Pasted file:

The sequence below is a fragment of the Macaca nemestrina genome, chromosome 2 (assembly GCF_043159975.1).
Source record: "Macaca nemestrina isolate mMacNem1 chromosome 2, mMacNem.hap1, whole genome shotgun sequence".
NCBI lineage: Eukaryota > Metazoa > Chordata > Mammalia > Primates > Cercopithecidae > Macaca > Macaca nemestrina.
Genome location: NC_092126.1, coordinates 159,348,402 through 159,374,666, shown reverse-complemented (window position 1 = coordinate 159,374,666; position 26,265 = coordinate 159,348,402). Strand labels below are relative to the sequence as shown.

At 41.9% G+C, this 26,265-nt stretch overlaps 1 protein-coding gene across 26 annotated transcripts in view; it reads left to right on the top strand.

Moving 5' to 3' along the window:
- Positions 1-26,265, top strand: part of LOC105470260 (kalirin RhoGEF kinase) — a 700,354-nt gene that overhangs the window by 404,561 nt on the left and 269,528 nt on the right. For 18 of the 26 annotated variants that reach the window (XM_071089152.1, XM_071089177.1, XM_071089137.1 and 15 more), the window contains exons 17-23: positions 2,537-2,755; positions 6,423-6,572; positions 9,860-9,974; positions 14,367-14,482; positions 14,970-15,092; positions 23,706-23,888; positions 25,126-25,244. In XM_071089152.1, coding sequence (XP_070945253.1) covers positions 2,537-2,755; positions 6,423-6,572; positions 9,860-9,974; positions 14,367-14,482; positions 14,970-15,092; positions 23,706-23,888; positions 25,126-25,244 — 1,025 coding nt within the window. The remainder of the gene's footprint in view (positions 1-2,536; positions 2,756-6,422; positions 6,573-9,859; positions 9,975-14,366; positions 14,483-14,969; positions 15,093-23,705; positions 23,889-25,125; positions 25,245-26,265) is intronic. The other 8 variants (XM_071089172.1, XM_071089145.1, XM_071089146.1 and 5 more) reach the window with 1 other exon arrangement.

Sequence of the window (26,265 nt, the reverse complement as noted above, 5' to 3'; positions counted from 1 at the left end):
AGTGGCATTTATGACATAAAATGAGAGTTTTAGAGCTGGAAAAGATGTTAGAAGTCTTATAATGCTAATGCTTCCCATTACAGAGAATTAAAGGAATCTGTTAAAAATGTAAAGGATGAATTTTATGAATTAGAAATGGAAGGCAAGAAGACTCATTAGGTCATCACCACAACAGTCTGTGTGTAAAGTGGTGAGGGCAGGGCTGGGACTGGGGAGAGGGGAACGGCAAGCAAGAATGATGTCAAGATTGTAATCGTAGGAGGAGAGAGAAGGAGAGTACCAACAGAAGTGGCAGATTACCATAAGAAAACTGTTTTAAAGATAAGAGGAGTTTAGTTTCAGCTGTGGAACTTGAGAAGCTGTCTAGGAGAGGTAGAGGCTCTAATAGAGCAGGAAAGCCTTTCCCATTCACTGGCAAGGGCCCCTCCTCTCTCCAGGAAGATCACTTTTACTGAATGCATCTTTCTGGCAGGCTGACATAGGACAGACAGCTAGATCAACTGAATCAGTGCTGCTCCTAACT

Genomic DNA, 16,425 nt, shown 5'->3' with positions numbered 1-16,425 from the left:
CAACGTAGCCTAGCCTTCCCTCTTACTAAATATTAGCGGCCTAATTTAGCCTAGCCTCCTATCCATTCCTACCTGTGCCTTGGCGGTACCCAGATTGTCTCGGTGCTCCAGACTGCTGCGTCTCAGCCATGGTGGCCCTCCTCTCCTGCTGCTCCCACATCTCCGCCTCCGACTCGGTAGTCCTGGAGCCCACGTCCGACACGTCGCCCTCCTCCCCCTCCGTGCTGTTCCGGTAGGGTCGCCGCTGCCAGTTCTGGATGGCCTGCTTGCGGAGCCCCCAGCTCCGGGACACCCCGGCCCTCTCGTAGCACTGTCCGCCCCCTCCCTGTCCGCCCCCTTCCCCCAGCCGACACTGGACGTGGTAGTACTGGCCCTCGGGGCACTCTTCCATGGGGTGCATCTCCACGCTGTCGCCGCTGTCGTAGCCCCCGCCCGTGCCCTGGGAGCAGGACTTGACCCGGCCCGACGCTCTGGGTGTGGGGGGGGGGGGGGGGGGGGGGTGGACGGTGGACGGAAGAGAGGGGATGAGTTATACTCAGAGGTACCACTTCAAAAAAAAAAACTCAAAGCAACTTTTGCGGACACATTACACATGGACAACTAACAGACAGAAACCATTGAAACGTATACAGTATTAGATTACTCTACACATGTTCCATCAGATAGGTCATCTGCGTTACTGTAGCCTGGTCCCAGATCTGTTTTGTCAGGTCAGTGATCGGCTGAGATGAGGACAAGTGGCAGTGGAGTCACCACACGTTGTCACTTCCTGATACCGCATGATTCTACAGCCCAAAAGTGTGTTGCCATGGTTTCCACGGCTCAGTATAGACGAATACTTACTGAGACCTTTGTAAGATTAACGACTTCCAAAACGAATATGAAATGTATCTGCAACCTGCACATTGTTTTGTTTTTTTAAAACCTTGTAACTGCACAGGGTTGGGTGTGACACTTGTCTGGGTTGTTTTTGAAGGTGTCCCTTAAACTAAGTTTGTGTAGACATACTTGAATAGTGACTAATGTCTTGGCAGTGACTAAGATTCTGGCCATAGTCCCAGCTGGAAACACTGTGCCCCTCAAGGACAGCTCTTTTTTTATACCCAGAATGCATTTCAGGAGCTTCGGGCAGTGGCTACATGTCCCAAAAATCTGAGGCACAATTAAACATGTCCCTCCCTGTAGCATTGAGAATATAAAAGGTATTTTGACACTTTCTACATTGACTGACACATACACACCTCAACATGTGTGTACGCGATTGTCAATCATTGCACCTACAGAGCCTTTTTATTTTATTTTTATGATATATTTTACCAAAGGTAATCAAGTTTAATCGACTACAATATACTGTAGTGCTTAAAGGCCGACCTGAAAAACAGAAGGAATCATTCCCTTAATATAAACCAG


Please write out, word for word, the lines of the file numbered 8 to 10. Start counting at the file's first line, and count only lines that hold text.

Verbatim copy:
Sequence of the window (26,265 nt, the reverse complement as noted above, 5' to 3'; positions counted from 1 at the left end):
AGTGGCATTTATGACATAAAATGAGAGTTTTAGAGCTGGAAAAGATGTTAGAAGTCTTATAATGCTAATGCTTCCCATTACAGAGAATTAAAGGAATCTGTTAAAAATGTAAAGGATGAATTTTATGAATTAGAAATGGAAGGCAAGAAGACTCATTAGGTCATCACCACAACAGTCTGTGTGTAAAGTGGTGAGGGCAGGGCTGGGACTGGGGAGAGGGGAACGGCAAGCAAGAATGATGTCAAGATTGTAATCGTAGGAGGAGAGAGAAGGAGAGTACCAACAGAAGTGGCAGATTACCATAAGAAAACTGTTTTAAAGATAAGAGGAGTTTAGTTTCAGCTGTGGAACTTGAGAAGCTGTCTAGGAGAGGTAGAGGCTCTAATAGAGCAGGAAAGCCTTTCCCATTCACTGGCAAGGGCCCCTCCTCTCTCCAGGAAGATCACTTTTACTGAATGCATCTTTCTGGCAGGCTGACATAGGACAGACAGCTAGATCAACTGAATCAGTGCTGCTCCTAACT

Genomic DNA, 16,425 nt, shown 5'->3' with positions numbered 1-16,425 from the left: